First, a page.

A long journey home
University of Iowa junior Xinran Gu hasn’t spent time with her parents since June, and the idea of seeing them over winter break helps her push through finals week.
“I feel very excited because they have never traveled to America, and this will be their first time,” she said. “They have a lot of questions … and they want to explore more.”
Her parents will travel roughly 7,000 miles from Jiangsu, China to Iowa City; they will not be the only ones to make such a long journey.
One of 4,049 international students at the UI for the fall 2013 semester — according to the UI International Students Fall 2013 Enrollment Statistics — Gu is also one of many who have not seen their families since they came to Iowa.
Gu said she is excited about her parents experiencing American culture through the UI campus and downtown Iowa City.
“Another reason they want to come here is Christmas, they want to get a taste of the holidays,” she said. “[And] so they can have a taste of where I am living.”
It is not strange for Gu to stay in Iowa City over break; she said the break is too short for a trip back home, citing expensive plane tickets and greater opportunity as a few reasons to remain in the States.
UI freshman Ye Yang said that although she will travel home to Zhejiang, China, the biggest drawback for her not wanting to return is the plane flight.
“For the winter break, I have two choices,” she said. “I can stay here for the first month and then travel, but I think the cost would be the same for the flight ticket.”
Her flight home could be as long as 13 hours.
UI junior Will Cai of Jiaxing, Zhejiang, China said that although it is expensive, he thinks the price is worth a trip home.
“It’s not easy to purchase a plane ticket at a reasonable price … but I don’t think that would be a problem,” he said. “You’ve been away from your family for so long, and it’s a great chance to catch up … and talk about your future with parents. I think that’s really important for students in college.”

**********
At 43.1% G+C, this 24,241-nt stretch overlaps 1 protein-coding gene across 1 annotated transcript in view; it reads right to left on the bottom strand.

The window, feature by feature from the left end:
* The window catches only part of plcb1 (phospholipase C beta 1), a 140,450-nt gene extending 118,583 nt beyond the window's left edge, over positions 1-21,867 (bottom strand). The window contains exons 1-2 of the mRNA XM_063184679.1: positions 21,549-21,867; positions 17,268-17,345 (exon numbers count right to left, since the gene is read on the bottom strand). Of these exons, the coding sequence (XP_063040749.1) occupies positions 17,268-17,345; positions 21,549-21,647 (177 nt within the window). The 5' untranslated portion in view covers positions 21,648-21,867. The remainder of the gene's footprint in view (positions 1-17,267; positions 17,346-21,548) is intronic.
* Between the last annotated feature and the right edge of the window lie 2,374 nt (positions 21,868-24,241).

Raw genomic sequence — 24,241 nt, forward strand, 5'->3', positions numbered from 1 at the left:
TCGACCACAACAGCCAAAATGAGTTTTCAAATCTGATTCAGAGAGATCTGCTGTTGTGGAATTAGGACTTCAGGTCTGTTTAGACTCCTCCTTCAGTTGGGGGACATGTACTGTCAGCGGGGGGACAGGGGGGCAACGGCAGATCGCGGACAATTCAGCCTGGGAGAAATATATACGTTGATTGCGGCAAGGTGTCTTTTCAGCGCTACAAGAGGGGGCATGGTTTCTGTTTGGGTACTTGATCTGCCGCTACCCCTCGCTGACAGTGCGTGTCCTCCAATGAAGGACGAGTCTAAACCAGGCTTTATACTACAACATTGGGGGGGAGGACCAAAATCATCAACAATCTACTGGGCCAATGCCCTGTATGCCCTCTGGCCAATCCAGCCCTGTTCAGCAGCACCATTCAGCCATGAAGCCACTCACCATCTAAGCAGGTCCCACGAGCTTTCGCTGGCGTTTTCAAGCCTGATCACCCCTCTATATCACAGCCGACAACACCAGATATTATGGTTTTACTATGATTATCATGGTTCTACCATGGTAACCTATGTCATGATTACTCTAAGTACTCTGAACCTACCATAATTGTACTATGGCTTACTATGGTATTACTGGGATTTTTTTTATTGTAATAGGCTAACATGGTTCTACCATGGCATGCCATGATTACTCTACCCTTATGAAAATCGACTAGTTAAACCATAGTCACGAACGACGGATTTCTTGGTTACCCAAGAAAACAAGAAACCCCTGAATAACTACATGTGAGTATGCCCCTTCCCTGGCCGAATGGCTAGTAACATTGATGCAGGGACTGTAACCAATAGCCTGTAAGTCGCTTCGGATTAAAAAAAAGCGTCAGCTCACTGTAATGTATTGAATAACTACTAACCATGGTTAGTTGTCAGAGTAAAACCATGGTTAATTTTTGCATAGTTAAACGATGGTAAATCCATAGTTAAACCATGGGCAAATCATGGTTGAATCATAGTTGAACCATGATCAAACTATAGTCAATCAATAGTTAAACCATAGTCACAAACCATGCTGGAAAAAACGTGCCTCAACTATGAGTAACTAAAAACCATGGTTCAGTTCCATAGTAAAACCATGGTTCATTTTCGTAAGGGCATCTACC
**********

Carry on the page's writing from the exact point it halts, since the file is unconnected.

Despite the long trip and heavy costs, Yang said a trip home is important for her to continue her success at the UI, especially as a freshman.
“Although I video chat with my parents every day, they miss me a lot,” she said, adding that having a break at home with family can help students continue to adjust to college in the United States.
This is something Lee Seedorf, senior associate director at the International Student and Scholarl Services, said she believes is a benefit.
“I think it’s a good thing for a lot of students to go home to see family and friends over break,” she said. “It’s a good time for students to reconnect with family and friends before the next semester starts.”
And Cai said he does not believe students should stay in Iowa City over winter break without a reason.
“There’s no point in staying if you don't have any plans over winter break because there is almost nothing happening in Iowa City, and it’s freezing,” he said.
UI sophomore Yezi Shen, who is from Hangzhou, Zhejiang, China, said she would not be going home if she did not have to renew her visa, because she thinks it is better to stay.
“I think staying is better [so you can] take some courses during the winter or travel,” she said, noting that students will be more productive and have better opportunities if they remain in the United States.
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